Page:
MIT Media Lab Professor: Tech should be simple like Apple iPod, not bloated like Microsoft Windows

Dr. John Maeda, an associate professor of design and computation at the M.I.T. Media Lab and an award-winning graphic designer, has spent eight months putting forward his own one-word vision of the future: simplicity,” Jessie Scanlon reports for The New York Times.

“There is too much needless complexity in the world, he argues. Technology, which was supposed to make our lives easier, has taken a wrong turn. In 20 years we’ve gone from the simplicity of MacPaint to Photoshop. While the first fostered a creative explosion, the second gave birth to an industry of how-to books and classes. And such complexity is commonplace, Dr. Maeda says,” Scanlon reports.

“The Windows operating system is a case in point. According to Gary McGraw, chief technology officer at the software consultant Cigital, the 2000 version of Windows had 20 million lines of source code. XP, released in 2001, had 40 million – a doubling in less than two years. Critics of such complexity have offered myriad solutions. Writing about the “threshold of frustration,” Bill Buxton, a former chief scientist at the graphics software maker Alias who now runs a consulting firm, called for engineers to focus less on technology and more on who, what, when, where, why – that is, how it’s being used,” Scanlon reports.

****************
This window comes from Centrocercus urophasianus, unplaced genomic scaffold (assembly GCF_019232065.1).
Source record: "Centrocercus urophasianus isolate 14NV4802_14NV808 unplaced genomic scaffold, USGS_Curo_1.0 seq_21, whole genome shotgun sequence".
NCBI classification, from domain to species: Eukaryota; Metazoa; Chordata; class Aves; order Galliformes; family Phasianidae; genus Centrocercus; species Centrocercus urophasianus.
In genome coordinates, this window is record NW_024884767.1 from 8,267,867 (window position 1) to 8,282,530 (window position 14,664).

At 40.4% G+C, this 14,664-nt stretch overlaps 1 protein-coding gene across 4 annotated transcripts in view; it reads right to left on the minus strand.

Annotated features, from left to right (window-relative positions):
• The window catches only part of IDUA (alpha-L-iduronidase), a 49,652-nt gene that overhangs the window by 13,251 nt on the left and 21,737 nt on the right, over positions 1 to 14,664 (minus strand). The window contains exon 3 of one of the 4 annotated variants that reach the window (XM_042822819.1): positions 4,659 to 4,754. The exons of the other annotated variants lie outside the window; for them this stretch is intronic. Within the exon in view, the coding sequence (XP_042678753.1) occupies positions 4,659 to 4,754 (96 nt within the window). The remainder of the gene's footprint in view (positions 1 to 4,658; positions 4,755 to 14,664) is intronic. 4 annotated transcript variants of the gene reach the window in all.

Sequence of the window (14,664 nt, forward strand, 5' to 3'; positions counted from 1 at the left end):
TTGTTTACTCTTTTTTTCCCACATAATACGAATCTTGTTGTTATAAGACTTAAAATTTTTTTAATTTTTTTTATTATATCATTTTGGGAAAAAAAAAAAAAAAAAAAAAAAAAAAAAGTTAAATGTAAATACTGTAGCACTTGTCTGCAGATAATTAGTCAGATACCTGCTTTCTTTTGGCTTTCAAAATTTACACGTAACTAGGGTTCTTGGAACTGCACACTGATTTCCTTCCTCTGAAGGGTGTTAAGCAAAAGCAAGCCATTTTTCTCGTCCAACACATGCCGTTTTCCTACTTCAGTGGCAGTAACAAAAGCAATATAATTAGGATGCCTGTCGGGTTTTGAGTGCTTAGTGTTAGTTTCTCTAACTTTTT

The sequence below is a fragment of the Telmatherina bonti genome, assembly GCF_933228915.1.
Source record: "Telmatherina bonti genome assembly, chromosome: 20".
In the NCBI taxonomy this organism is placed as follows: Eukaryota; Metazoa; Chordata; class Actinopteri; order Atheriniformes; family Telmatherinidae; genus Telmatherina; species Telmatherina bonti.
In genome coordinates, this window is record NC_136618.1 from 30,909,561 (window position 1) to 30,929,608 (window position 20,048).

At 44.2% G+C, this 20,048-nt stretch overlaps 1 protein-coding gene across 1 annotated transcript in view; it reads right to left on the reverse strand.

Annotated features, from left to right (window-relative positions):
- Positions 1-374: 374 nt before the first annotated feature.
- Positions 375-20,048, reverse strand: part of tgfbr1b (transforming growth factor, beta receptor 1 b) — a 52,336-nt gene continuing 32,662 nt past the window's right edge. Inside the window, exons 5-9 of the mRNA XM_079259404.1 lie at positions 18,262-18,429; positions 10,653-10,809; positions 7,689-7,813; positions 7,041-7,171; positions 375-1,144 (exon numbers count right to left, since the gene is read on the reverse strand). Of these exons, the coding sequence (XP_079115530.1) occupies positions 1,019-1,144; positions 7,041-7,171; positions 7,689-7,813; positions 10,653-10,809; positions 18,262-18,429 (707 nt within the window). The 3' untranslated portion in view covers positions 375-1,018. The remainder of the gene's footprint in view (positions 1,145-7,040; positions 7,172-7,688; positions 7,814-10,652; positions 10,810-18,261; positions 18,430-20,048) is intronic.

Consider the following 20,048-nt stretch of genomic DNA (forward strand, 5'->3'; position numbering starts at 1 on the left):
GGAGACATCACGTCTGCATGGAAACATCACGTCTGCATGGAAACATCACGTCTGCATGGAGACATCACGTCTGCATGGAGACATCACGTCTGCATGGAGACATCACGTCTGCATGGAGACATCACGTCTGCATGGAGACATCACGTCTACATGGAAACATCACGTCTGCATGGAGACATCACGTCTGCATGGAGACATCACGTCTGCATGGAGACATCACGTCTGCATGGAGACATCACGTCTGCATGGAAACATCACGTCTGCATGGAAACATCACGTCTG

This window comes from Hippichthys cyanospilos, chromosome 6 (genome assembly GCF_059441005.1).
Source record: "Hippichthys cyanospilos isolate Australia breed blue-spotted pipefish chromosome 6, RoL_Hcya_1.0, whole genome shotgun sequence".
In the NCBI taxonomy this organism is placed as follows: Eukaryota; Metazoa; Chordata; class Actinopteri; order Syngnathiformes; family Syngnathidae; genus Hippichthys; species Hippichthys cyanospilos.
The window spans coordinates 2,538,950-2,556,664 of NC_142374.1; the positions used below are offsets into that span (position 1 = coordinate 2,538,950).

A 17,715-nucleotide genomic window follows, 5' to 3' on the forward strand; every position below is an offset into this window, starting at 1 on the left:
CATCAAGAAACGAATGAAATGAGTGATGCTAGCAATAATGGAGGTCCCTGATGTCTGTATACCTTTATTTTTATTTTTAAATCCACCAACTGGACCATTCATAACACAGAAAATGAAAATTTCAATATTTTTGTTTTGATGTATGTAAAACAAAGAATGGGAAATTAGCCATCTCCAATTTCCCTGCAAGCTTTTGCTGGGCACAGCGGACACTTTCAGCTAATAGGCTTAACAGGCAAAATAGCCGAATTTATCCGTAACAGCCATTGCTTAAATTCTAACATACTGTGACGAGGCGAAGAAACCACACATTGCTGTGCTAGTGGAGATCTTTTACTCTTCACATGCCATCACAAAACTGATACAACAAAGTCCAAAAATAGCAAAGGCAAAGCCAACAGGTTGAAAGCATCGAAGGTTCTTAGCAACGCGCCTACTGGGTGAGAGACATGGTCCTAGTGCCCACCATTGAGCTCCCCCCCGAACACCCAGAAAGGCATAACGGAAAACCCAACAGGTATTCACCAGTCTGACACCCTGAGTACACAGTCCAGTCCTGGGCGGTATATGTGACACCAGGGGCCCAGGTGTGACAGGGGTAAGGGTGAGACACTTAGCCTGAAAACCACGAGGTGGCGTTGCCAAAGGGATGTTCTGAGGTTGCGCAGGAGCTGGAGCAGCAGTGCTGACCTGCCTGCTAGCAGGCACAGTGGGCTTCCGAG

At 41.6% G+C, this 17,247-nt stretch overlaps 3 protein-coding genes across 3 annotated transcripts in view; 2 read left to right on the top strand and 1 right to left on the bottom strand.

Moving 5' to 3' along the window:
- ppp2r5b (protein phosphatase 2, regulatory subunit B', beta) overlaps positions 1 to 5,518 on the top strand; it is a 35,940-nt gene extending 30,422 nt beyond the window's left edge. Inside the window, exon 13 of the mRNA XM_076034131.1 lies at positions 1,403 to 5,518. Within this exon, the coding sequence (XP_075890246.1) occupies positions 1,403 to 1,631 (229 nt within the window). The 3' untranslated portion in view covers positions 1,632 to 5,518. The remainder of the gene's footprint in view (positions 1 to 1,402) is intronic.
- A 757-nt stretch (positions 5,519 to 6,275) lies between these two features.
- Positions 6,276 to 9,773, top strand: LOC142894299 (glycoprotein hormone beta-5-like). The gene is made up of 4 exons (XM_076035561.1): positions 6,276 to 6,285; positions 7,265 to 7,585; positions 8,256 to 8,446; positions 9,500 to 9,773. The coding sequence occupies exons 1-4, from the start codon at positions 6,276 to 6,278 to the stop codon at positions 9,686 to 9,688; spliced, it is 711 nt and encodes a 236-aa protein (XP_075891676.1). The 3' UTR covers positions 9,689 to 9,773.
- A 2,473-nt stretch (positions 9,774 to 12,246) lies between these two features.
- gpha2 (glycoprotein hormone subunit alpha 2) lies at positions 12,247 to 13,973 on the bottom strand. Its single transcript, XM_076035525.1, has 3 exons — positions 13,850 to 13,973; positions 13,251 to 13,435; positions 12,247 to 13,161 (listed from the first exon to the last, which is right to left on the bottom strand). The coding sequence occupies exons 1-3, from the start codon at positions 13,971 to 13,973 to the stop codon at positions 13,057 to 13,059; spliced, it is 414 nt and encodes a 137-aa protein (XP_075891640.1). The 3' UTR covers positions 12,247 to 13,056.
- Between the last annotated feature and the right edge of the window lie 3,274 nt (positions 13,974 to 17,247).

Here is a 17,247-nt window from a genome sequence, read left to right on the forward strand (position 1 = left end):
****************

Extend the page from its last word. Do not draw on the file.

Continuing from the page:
After the first year of The Simplicity Design Workshop, some tenets of simplicity have emerged:
1. Heed cultural patterns. The iPod, for instance, succeeded not just because of its sleek form, but because, in conjunction with iTunes, it solved so many of the problems of buying and storing music.
2. Be transparent. People like to have a mental model of how things work.
3. Edit. Simplicity hinges as much on cutting nonessential features as on adding helpful ones, the Newton MessagePad and the Palm Pilot being prime examples.
4. Prototype. Push beyond proof-of-technology demos and build prototypes that people can interact with.



  1. erk –

    what’d you say? heh…
    most won’t. never have. never will. a few may.
    voices of clarity and simplicity are almost always overlooked or intentionally resisted by this dominant culture. complexity and difficulty are misrepresented signs of intelligence and competence. it’s like a cultural egotism.
    bummer. sorry.

  2. speaking of Newton, does anyone know why [url=][/url] takes me to the apple home page? How long has it done that? And, when, if ever, is Apple gonna come out with a Newton running some sort of OS X for handhelds? Most likely just run Palm OS, but wouldn’t that just be the cats pajamas?

    Honestly, Apple created that segment, pulled out, and now desparately needs to come back and take over. Chics would dig a perforated aluminum handheld. I need one, I don’t have the looks.

  3. donnie –
    re: people in teh real world don’t give a crap about how many lines of code something has… they only care if it works.